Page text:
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Around three million people in the UK have kidney disease

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Dr Ben Caplin is a research scientist based at UCL Medical School in London. Currently funded by Kidney Research UK, Ben and his team are working on a first-of-its-kind project examining DNA in the arteries of people with kidney disease to try to find out why kidney disease causes heart problems.

I’ve always been interested in science. I think I was a bit of a geek as a young teenager. I remember reading Richard Dawkins ‘The Blind Watchmaker’ when I was 12 or 13 years old and being utterly captivated. I remember hearing about Dr Barry Marshall’s self-experimentation on helicobacter pylori (gut bacteria) and stomach ulcers in Australia, and thinking this was completely heroic.

I’ve been inspired by many people from the scientific community – from when I was young, right through my career so far. My heroes have all been fantastic doctors; each great communicators with sharp intellects but, more than that, and most importantly, they’ve been people who are open minded, willing to listen and who recognise the importance of having people with a different range of strengths on a team. It’s these kind of people who have both inspired and challenged me.

My own interest in research goes back to almost to the beginning of my career as a doctor. It all comes back to people, doesn’t it? I love being a doctor and working with patients to make diagnoses and decisions about treatments, but the opportunity to discover things that will positively impact those people’s lives just adds so much more.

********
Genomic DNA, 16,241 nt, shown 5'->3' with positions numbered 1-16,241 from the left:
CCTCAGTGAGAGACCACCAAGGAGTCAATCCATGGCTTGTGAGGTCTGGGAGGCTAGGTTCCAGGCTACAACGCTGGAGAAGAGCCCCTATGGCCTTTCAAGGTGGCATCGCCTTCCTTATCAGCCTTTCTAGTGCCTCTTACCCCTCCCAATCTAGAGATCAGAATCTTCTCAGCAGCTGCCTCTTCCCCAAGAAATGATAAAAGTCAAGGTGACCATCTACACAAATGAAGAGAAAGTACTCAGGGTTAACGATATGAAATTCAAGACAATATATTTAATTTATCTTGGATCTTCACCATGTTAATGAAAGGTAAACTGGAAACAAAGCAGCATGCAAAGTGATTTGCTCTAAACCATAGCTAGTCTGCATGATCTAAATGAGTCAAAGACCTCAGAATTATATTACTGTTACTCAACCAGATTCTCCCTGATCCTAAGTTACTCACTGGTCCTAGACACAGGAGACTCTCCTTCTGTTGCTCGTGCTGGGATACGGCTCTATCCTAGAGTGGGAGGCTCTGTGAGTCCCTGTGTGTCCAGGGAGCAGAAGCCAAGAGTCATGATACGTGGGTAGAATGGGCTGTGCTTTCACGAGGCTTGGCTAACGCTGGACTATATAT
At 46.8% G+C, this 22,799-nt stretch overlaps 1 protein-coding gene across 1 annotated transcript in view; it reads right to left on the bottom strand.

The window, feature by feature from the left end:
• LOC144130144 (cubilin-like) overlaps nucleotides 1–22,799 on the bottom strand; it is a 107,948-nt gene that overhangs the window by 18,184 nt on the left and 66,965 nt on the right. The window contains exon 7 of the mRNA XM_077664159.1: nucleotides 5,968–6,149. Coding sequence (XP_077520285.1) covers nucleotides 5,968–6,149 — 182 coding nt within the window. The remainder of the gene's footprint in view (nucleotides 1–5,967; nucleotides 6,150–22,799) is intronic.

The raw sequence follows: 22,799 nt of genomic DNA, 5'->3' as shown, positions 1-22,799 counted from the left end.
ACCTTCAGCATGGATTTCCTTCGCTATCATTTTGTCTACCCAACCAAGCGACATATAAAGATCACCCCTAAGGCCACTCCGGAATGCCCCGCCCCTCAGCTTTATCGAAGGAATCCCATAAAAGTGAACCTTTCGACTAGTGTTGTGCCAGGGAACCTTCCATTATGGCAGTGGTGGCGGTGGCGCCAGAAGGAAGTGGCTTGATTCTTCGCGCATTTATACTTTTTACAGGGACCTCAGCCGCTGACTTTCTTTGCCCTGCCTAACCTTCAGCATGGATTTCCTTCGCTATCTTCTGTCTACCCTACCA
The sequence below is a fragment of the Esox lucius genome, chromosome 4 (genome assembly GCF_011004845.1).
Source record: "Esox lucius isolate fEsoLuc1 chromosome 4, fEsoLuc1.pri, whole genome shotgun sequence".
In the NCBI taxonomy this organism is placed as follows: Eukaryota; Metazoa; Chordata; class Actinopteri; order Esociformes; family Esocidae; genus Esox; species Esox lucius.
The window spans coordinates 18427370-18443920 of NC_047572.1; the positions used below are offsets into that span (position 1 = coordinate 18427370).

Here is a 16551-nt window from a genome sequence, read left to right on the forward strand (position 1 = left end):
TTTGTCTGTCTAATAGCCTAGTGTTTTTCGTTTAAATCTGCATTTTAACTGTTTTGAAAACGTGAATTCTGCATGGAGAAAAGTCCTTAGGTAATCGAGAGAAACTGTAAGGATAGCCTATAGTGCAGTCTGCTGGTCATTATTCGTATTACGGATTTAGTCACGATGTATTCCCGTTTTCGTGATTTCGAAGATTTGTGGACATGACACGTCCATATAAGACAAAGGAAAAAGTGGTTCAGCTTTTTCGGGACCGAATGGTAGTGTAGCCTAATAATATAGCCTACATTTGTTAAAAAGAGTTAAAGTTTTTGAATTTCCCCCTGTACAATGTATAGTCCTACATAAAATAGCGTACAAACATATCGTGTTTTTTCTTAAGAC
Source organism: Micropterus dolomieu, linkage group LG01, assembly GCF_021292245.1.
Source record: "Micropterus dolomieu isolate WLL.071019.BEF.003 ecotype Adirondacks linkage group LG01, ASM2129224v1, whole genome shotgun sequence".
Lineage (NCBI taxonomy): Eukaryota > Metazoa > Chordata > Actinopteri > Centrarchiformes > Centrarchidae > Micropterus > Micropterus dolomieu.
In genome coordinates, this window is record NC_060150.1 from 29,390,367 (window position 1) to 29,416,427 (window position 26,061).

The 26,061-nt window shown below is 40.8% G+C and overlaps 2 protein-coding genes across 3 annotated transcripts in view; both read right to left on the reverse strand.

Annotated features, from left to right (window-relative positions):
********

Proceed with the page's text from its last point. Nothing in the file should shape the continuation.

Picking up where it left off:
Ben Caplin, kidney researcher at UCL Medical School Royal Free, London

Ben Caplin, kidney researcher at UCL Medical School Royal Free, London

So, today, here I am thoroughly immersed in renal research. I think kidney medicine is so gripping simply because it encompasses so many fields of science – from immunology and genetics to physiology and epidemiology. It’s truly multidisciplinary and I really love that about it!

I’ve also had a chance to travel – all in the name of renal research. Recently, I found myself knee deep in mud in Nicaragua attempting to understand the cause of the kidney disease epidemic that is currently present in Central America. Thousands of young people are dying from kidney disease each year and no one knows why.

I do feel very privileged in the job I do. With my team and the funding from Kidney Research UK, we are studying the changes that occur in the arteries of patients with kidney disease. And I very much hope that this work will eventually lead to a reduction in the number of heart attacks and strokes that kidney patients have in the future.

But for me, still, the most important part of my job is working with patients. It’s those small interactions with individuals and families that I still get the most from, and which pushes me on to try to find the answers, and ultimately to find a cure for kidney disease.

Ben’s essential work is the focus of our new direct marketing campaign. You might be receiving a leaflet about him through your door, or you can find out more about his vital research here.

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